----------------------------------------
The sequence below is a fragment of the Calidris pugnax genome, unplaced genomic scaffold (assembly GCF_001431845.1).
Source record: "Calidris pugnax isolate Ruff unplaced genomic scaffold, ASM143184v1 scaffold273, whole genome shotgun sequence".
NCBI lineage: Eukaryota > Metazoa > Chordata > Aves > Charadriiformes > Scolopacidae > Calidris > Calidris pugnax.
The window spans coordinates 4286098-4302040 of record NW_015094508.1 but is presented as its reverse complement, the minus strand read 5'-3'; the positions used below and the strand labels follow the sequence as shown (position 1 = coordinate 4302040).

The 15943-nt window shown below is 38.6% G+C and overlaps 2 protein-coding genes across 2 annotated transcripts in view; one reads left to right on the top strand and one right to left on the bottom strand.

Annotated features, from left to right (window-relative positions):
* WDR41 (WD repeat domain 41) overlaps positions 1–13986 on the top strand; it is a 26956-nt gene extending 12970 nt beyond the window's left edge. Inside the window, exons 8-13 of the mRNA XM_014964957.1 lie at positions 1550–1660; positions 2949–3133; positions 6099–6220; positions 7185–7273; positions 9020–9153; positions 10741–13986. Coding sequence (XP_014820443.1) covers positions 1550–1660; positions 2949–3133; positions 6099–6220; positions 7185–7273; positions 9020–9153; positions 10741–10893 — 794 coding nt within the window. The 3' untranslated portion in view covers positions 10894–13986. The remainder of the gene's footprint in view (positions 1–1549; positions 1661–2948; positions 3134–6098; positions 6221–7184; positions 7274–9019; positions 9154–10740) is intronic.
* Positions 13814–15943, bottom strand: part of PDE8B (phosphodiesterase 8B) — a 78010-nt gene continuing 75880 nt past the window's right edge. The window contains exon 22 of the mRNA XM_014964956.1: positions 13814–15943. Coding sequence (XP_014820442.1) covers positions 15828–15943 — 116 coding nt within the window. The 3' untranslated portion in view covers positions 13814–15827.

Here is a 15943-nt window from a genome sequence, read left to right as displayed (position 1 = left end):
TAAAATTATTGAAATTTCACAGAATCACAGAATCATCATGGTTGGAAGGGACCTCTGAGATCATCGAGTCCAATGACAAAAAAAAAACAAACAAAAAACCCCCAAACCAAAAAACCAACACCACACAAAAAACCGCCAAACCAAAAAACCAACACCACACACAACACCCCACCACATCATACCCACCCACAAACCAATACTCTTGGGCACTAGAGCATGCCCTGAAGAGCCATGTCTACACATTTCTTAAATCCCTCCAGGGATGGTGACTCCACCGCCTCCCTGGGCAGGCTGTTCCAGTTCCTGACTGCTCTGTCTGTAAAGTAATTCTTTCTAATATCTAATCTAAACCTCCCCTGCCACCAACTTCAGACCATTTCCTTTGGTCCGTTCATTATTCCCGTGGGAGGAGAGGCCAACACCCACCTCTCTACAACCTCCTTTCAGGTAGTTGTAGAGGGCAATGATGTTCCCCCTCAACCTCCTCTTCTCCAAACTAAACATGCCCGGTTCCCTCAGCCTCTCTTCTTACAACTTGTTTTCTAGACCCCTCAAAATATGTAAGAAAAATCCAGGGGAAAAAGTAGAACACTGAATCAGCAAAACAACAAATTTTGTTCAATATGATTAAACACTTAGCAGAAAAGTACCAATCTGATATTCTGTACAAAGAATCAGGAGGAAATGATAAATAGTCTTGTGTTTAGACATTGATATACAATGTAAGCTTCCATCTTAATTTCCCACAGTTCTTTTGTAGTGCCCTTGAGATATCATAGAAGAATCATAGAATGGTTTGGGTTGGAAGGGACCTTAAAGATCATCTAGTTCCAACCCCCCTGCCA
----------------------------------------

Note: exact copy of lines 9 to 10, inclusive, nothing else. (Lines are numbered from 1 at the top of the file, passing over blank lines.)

Here is a 15943-nt window from a genome sequence, read left to right as displayed (position 1 = left end):
TAAAATTATTGAAATTTCACAGAATCACAGAATCATCATGGTTGGAAGGGACCTCTGAGATCATCGAGTCCAATGACAAAAAAAAAACAAACAAAAAACCCCCAAACCAAAAAACCAACACCACACAAAAAACCGCCAAACCAAAAAACCAACACCACACACAACACCCCACCACATCATACCCACCCACAAACCAATACTCTTGGGCACTAGAGCATGCCCTGAAGAGCCATGTCTACACATTTCTTAAATCCCTCCAGGGATGGTGACTCCACCGCCTCCCTGGGCAGGCTGTTCCAGTTCCTGACTGCTCTGTCTGTAAAGTAATTCTTTCTAATATCTAATCTAAACCTCCCCTGCCACCAACTTCAGACCATTTCCTTTGGTCCGTTCATTATTCCCGTGGGAGGAGAGGCCAACACCCACCTCTCTACAACCTCCTTTCAGGTAGTTGTAGAGGGCAATGATGTTCCCCCTCAACCTCCTCTTCTCCAAACTAAACATGCCCGGTTCCCTCAGCCTCTCTTCTTACAACTTGTTTTCTAGACCCCTCAAAATATGTAAGAAAAATCCAGGGGAAAAAGTAGAACACTGAATCAGCAAAACAACAAATTTTGTTCAATATGATTAAACACTTAGCAGAAAAGTACCAATCTGATATTCTGTACAAAGAATCAGGAGGAAATGATAAATAGTCTTGTGTTTAGACATTGATATACAATGTAAGCTTCCATCTTAATTTCCCACAGTTCTTTTGTAGTGCCCTTGAGATATCATAGAAGAATCATAGAATGGTTTGGGTTGGAAGGGACCTTAAAGATCATCTAGTTCCAACCCCCCTGCCA